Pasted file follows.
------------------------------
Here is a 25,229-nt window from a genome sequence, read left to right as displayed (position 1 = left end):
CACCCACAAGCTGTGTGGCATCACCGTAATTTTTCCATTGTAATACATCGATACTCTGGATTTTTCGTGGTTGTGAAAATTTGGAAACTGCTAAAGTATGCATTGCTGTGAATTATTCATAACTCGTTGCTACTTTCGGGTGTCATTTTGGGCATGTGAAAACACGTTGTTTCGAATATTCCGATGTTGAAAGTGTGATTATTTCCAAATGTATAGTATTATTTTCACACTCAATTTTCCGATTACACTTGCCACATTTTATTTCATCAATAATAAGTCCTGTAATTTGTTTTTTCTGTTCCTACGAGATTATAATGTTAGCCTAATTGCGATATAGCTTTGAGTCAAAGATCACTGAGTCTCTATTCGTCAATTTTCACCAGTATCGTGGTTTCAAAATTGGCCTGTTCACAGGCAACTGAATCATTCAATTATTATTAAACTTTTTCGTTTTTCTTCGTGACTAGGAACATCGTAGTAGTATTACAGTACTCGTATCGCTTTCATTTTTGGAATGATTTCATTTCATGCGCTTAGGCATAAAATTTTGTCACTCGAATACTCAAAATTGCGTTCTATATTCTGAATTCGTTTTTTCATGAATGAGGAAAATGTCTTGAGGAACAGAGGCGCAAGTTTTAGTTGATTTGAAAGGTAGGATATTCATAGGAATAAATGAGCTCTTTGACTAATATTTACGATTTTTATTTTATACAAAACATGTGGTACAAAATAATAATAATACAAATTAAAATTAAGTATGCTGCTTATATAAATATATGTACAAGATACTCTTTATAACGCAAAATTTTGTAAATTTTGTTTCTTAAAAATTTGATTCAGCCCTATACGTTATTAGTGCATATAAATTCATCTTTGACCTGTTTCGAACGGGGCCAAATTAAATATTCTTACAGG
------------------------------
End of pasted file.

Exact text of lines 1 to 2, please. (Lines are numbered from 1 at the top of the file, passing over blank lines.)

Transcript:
Here is a 25,229-nt window from a genome sequence, read left to right as displayed (position 1 = left end):
CACCCACAAGCTGTGTGGCATCACCGTAATTTTTCCATTGTAATACATCGATACTCTGGATTTTTCGTGGTTGTGAAAATTTGGAAACTGCTAAAGTATGCATTGCTGTGAATTATTCATAACTCGTTGCTACTTTCGGGTGTCATTTTGGGCATGTGAAAACACGTTGTTTCGAATATTCCGATGTTGAAAGTGTGATTATTTCCAAATGTATAGTATTATTTTCACACTCAATTTTCCGATTACACTTGCCACATTTTATTTCATCAATAATAAGTCCTGTAATTTGTTTTTTCTGTTCCTACGAGATTATAATGTTAGCCTAATTGCGATATAGCTTTGAGTCAAAGATCACTGAGTCTCTATTCGTCAATTTTCACCAGTATCGTGGTTTCAAAATTGGCCTGTTCACAGGCAACTGAATCATTCAATTATTATTAAACTTTTTCGTTTTTCTTCGTGACTAGGAACATCGTAGTAGTATTACAGTACTCGTATCGCTTTCATTTTTGGAATGATTTCATTTCATGCGCTTAGGCATAAAATTTTGTCACTCGAATACTCAAAATTGCGTTCTATATTCTGAATTCGTTTTTTCATGAATGAGGAAAATGTCTTGAGGAACAGAGGCGCAAGTTTTAGTTGATTTGAAAGGTAGGATATTCATAGGAATAAATGAGCTCTTTGACTAATATTTACGATTTTTATTTTATACAAAACATGTGGTACAAAATAATAATAATACAAATTAAAATTAAGTATGCTGCTTATATAAATATATGTACAAGATACTCTTTATAACGCAAAATTTTGTAAATTTTGTTTCTTAAAAATTTGATTCAGCCCTATACGTTATTAGTGCATATAAATTCATCTTTGACCTGTTTCGAACGGGGCCAAATTAAATATTCTTACAGG